criminal and social contexts; and has been neglected (Swanson, 1981). This may be
because researchers believed that crime and styles of policing were common for both
settings; and that most criminal behavior was not as prevalent in rural areas as compared
to urban areas. Therefore, they took the approach that is used in both settings that
produce similar results.
The review of literature also revealed that rural and urban crime is similar in some
respects. For instance, the rank order for property crime seems to be similar for both
settings in regard to motor vehicle and larceny offenses UCR (2010); however, these
crimes tend to be more prevalent in urban settings (Weisdale, 1998). In addition,
property crime is higher for urban communities when compared to rural communities.
This can be attributed to the larger and heterogeneous population of urban settings; and
the lack of rural communities reporting criminal offenses.

18

Furthermore, in regard to rural crime, some studies noted that patterns of
victimization are comparable to urban victimization (Smith & Huff, 1982; Gibbs, 1979)
and violent offenses in rural areas were greater when compared to urban areas, for
instance, adolescents of rural setting self-reported that they engage in a great amount of
violent acts (Phillips, 1979). The reason this is not reflected on the UCRs may be
because about 55 percent of all rural offenses are not reported to the police (Phillips,
1979); and the social climate (i.e., the unique characteristics of rural locales).
In addition, there were studies that found that police response/behavior varies
from one generation to the next (Falcone et al., 2002), including in rural areas. Other
research indicated that rural officers tend to be more responsive to citizens with a focus
on crime prevention as compared to urban police officers who are more interested in
crime control tactics (Falcone et al., 2002). The strategies employed by rural officers
may be the reason for the effectiveness of the informal social control mechanisms in
place in rural communities.
Some research indicated that police of rural areas are expected to carry out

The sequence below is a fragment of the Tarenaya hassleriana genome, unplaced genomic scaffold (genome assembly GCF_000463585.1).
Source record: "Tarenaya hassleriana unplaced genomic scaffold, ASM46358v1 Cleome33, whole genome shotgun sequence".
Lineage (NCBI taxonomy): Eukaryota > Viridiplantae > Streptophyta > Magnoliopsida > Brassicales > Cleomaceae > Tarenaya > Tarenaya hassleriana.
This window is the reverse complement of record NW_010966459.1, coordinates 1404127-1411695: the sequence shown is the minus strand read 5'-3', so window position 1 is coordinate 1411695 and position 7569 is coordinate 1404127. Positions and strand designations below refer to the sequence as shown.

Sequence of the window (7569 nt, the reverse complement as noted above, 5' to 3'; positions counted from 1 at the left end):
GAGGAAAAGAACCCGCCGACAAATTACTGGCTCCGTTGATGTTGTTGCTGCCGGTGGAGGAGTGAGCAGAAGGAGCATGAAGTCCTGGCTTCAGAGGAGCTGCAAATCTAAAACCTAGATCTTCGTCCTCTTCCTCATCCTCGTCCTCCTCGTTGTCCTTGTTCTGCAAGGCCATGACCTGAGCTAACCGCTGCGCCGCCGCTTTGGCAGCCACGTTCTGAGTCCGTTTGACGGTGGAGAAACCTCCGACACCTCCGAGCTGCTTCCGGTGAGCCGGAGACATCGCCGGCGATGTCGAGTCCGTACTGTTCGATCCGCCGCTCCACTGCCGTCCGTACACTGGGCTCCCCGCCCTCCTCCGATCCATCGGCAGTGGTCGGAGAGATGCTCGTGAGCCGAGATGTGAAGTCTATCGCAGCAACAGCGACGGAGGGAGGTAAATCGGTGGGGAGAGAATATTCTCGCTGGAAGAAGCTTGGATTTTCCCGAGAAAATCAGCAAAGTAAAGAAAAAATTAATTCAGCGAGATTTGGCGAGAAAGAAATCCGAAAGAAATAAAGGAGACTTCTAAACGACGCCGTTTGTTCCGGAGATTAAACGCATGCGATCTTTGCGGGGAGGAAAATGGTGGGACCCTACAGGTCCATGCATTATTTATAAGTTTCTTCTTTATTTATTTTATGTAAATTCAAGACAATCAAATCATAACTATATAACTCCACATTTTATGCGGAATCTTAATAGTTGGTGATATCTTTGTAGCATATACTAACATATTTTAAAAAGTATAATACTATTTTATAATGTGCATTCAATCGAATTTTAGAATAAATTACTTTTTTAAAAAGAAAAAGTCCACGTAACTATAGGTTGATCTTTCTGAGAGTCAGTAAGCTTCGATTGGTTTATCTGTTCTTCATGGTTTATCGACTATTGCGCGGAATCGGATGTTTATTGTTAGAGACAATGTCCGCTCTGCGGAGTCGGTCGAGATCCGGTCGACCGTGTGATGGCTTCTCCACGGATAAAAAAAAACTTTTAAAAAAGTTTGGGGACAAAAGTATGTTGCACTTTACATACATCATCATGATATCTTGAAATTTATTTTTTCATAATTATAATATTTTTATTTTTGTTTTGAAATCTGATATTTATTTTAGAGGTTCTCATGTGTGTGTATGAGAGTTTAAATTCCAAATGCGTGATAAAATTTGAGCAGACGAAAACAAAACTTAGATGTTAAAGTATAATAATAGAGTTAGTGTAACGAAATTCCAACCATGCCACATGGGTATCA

various roles and perform different activities at the same time due to lack of resources,
personnel and geographical area (O’Shea, 1999; Zhao & Thurman, 1997). Other research
suggested that small-town and rural police and citizens are generally familiar with one
another. It is evident from one study (Payne et al., 2005) which identified one pattern
concerning methods/strategies which community members used to communicate with
rural officers (e.g., the receiving of calls for service in regard to personal issues from
home and the pattern of informal social control strategies) and the nature of calls from
residents.

19

As final words, the rural criminal social context should be more reflected in the
advancement of the study of crime and styles of policing or police behavior when
encountering juveniles. Sociologists, criminologists, and other researchers need to be
aware that variability do indeed provide avenues for comparison to give us more in depth
understanding of social phenomena to allow us to make more generalizations across
various geographical areas (urban and rural). Therefore, to enhance the understanding of
rural settings in regard to police behavior when encountering juveniles, the proposed
study seeks to address that concern.
Purpose of the Study
The purpose of this study is to replicate Myers’s study design that examined
police-juvenile encounters at the street-level in urban areas. Specifically, like Myers, this
study will focus on the relationship between two types of police behavior (police
authority and police provision of support and assistance), the attitude and characteristics
of individual officers and the situational factors when encountering juveniles at the streetlevel in rural areas. The present study will determine whether, and the degree to which,
the understanding and the interpretation of Myers’s (2004) findings support or negate the
potential findings of police-juvenile encounters in the rural areas of the Mississippi Delta.
Moreover, the current study design is a replication of Myers’s study that is a vital
ingredient to scientific inquiry to the advancement of knowledge in studying rural and
small-town policing when encountering juveniles at the street-level.
The next section presents the research hypotheses and questions under the present
investigation.
Research Questions/Hypotheses
Due to the current study design being a replication of Myers’s (2004) study
design, the same three sets of summaries of hypotheses/expectation will also be

20

tested/examined to determine if its’ findings supports or negate that of Myers, which are
delineated below:
Summary of Hypotheses/Expectations for Personal and Background
Characteristics of Officers:
“Use of Authority
H1 - Sex -- It is expected that female officers will utilize less authority and take
fewer authoritative actions than their male counterparts.
H2 - Race – It is expected that minority officers will be less likely to take
authoritative actions (and less likely to make arrests) than their white
counterparts.
H3 - Training – It is expected that officers with more training on specific topics
that might expand their repertoire of responses, like concepts and principles
of community policing, will be less likely to take more authoritative actions
than officers without or with less training.
H4 - Length of Service - It is expected that as officer length of service increases
they will be less likely to take more authoritative actions.
H5 - Education - It is expected that college educated officers will use less
authority and be less likely to take authoritative actions than officers without
college educations.
H6 - Community Policing Assignment - It is expected that officers who are